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Originally from Boston, MA, Rachel now lives in the Midwest. Topics dear to her heart include bisexuality, The X-Files and tacos. Her favorite Ciara video is probably "Ride," but if you're only going to watch one, she recommends "Like A Boy." You can follow her on twitter and instagram.

Rachel has written 1142 articles for us.


  1. That last cap is the approximate sincerity I brought to prayers when I went to sunday school with my neighbors, because I instinctively loved anything I could still do while grounded.

  2. just popping in to say i have really enjoyed these recaps as well as your critique of the show and hey, you’re doing great.

  3. Another great recap!

    Also, I just want to make it clear that I actually do love this show. Like, I mean, clearly I have some problems with it, but I do think it’s one of the best written and best acted shows on tv or the internet and I cannot wait for season 2.

    • Thank you Mey! I feel the same, and I hope that my genuine liking of this show was visible sometimes between my deep anxiety and gnashing of teeth about these characters’ decisions and my own wishes for queer and trans people on television.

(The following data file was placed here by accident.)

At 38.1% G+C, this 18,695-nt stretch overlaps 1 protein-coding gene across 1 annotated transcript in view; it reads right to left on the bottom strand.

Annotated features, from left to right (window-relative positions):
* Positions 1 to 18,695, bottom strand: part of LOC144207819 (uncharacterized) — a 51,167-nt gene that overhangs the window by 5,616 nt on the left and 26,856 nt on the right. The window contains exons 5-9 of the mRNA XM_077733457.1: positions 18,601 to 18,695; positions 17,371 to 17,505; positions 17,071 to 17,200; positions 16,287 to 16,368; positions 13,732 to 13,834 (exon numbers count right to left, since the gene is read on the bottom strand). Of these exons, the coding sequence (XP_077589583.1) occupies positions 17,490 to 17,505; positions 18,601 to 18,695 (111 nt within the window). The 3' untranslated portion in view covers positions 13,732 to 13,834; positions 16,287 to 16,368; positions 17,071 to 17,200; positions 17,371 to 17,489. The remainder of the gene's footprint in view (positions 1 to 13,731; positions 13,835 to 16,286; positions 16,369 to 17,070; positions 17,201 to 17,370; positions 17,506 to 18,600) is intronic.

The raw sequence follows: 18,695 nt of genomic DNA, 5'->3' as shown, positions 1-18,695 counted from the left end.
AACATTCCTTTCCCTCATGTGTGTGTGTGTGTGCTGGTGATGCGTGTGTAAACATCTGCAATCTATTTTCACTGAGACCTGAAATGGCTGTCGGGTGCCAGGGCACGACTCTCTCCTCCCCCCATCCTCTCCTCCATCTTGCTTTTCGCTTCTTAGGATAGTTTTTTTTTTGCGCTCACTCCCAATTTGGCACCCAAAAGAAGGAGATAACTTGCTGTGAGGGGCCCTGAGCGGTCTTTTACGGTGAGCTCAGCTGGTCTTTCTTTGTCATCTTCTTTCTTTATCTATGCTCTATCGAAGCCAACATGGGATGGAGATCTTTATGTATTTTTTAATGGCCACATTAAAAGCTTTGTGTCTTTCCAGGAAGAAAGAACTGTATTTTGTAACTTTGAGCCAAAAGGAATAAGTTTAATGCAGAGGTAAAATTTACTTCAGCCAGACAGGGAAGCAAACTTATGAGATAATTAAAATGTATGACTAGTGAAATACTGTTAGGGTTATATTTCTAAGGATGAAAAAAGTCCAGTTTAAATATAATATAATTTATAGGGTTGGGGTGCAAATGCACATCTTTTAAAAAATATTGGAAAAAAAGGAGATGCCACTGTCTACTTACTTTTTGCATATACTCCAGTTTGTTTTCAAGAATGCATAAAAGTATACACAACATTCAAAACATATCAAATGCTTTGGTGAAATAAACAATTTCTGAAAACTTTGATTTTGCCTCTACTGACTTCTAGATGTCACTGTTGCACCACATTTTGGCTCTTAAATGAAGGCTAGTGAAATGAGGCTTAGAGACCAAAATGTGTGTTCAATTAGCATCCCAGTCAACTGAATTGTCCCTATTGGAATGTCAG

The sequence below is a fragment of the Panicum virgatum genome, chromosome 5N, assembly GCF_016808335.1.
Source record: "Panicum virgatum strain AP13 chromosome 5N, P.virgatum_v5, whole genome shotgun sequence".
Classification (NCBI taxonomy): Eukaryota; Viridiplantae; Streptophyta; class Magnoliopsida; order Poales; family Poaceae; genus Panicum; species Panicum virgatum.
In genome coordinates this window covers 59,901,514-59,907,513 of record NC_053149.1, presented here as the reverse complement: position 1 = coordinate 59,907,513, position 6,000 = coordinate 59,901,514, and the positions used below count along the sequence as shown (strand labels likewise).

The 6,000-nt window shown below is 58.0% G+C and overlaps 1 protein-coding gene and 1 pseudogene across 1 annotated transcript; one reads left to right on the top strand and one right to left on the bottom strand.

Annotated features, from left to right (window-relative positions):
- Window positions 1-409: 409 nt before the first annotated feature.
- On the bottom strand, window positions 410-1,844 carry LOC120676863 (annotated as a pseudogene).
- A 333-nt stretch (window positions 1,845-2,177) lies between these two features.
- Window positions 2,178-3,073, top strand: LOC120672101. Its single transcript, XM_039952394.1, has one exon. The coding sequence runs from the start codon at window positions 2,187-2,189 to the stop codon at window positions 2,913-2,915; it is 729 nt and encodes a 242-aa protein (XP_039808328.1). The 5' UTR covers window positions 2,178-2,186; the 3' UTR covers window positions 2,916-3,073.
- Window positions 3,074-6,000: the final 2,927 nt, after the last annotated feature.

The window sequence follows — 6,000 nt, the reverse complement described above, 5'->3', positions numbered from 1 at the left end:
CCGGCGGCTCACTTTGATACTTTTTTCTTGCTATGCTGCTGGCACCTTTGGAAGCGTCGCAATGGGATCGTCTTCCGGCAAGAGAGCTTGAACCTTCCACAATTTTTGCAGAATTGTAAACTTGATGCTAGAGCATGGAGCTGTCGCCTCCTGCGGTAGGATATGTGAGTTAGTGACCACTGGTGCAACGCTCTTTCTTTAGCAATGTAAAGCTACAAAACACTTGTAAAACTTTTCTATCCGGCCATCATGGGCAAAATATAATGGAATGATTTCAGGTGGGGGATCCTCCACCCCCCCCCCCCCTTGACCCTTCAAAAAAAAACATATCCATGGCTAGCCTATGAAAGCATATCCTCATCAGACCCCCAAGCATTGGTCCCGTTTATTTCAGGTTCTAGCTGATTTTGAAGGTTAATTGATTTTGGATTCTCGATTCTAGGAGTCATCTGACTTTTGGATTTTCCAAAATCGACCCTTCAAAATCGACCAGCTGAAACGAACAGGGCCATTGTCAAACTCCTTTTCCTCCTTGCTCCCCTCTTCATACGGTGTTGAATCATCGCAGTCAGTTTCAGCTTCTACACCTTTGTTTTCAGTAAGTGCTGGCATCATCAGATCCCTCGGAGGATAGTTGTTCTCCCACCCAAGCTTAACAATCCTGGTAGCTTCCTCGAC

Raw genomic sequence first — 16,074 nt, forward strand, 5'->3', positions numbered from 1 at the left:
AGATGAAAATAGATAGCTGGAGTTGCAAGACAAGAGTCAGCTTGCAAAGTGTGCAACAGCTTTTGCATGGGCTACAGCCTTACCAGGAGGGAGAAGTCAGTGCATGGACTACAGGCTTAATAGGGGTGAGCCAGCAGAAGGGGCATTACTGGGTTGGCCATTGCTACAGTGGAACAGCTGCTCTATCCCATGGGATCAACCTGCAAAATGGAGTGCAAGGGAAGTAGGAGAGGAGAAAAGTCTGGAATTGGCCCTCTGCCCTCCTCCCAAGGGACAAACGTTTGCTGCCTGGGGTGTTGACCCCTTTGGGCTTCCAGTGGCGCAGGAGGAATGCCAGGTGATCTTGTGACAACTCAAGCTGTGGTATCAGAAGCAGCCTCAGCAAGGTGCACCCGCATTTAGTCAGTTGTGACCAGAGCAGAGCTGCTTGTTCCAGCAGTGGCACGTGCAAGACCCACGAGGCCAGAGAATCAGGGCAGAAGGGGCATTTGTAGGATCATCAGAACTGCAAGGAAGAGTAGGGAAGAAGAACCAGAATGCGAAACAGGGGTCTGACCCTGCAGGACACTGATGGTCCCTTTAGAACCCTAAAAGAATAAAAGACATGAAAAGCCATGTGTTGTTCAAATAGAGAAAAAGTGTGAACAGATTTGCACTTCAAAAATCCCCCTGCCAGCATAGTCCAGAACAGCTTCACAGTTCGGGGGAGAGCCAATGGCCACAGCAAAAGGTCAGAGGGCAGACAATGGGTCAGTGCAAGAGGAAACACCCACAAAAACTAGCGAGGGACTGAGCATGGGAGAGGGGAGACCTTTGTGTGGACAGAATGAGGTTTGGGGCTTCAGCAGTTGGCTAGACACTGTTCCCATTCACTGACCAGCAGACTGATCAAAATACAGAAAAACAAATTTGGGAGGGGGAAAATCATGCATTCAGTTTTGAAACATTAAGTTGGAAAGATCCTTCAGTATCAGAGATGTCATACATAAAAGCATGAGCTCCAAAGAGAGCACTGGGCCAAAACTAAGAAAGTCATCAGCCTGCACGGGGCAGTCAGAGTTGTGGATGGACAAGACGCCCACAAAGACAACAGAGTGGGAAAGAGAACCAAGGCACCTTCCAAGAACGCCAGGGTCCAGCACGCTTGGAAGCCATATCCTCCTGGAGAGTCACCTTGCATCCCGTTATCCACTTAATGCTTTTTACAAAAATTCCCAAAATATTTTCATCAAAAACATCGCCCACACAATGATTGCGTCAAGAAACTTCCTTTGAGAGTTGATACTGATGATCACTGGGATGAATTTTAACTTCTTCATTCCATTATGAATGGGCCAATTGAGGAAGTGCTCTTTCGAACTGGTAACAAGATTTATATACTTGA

4. “Jesus God, Tammy. I thought all your previous marriages failed because you’re a lying philanderer but maybe it was just because you wouldn’t shut up about interior design.”


    I’m still trying to get my head around Maura and Ali’s relationship, especially because of that scene in the pilot where Maura talked about people seeing what you don’t want them to see and then Ali lashing out at Maura. I just want more.

    I want more of everything, especially Maura with story arcs beyond her transition. That is very noticeable when getting drawn into the motivations and stories of other characters, but I agree seems to be lacking with Maura’s character.

    Thank you for these recaps, they have been fantastic.